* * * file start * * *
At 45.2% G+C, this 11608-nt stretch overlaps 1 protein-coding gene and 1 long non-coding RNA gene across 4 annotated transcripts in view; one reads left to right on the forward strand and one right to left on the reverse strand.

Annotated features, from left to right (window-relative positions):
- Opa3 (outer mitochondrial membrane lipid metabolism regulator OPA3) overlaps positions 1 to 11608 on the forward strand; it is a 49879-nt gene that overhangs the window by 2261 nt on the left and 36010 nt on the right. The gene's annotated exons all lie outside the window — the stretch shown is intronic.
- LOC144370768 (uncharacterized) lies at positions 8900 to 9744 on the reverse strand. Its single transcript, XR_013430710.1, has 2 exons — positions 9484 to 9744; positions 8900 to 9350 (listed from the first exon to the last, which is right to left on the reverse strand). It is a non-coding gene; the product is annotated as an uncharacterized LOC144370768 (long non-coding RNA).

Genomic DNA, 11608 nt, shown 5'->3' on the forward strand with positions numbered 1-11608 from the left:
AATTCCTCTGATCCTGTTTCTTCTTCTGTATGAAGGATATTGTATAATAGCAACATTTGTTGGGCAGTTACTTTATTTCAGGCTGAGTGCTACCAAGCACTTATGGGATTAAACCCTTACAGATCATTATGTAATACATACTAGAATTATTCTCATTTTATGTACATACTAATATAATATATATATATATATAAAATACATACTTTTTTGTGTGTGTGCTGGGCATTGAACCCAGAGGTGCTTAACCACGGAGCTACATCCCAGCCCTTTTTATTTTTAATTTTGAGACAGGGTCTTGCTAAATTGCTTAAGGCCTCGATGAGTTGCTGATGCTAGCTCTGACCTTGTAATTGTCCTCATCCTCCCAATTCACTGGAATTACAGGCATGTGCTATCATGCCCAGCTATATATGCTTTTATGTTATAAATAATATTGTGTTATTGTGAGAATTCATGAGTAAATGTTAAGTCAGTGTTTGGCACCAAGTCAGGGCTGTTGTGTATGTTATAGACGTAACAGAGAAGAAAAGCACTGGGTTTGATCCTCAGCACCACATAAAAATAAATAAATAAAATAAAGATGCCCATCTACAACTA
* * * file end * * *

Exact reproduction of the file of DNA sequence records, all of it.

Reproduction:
At 45.2% G+C, this 11608-nt stretch overlaps 1 protein-coding gene and 1 long non-coding RNA gene across 4 annotated transcripts in view; one reads left to right on the forward strand and one right to left on the reverse strand.

Annotated features, from left to right (window-relative positions):
- Opa3 (outer mitochondrial membrane lipid metabolism regulator OPA3) overlaps positions 1 to 11608 on the forward strand; it is a 49879-nt gene that overhangs the window by 2261 nt on the left and 36010 nt on the right. The gene's annotated exons all lie outside the window — the stretch shown is intronic.
- LOC144370768 (uncharacterized) lies at positions 8900 to 9744 on the reverse strand. Its single transcript, XR_013430710.1, has 2 exons — positions 9484 to 9744; positions 8900 to 9350 (listed from the first exon to the last, which is right to left on the reverse strand). It is a non-coding gene; the product is annotated as an uncharacterized LOC144370768 (long non-coding RNA).

Genomic DNA, 11608 nt, shown 5'->3' on the forward strand with positions numbered 1-11608 from the left:
AATTCCTCTGATCCTGTTTCTTCTTCTGTATGAAGGATATTGTATAATAGCAACATTTGTTGGGCAGTTACTTTATTTCAGGCTGAGTGCTACCAAGCACTTATGGGATTAAACCCTTACAGATCATTATGTAATACATACTAGAATTATTCTCATTTTATGTACATACTAATATAATATATATATATATATAAAATACATACTTTTTTGTGTGTGTGCTGGGCATTGAACCCAGAGGTGCTTAACCACGGAGCTACATCCCAGCCCTTTTTATTTTTAATTTTGAGACAGGGTCTTGCTAAATTGCTTAAGGCCTCGATGAGTTGCTGATGCTAGCTCTGACCTTGTAATTGTCCTCATCCTCCCAATTCACTGGAATTACAGGCATGTGCTATCATGCCCAGCTATATATGCTTTTATGTTATAAATAATATTGTGTTATTGTGAGAATTCATGAGTAAATGTTAAGTCAGTGTTTGGCACCAAGTCAGGGCTGTTGTGTATGTTATAGACGTAACAGAGAAGAAAAGCACTGGGTTTGATCCTCAGCACCACATAAAAATAAATAAATAAAATAAAGATGCCCATCTACAACTA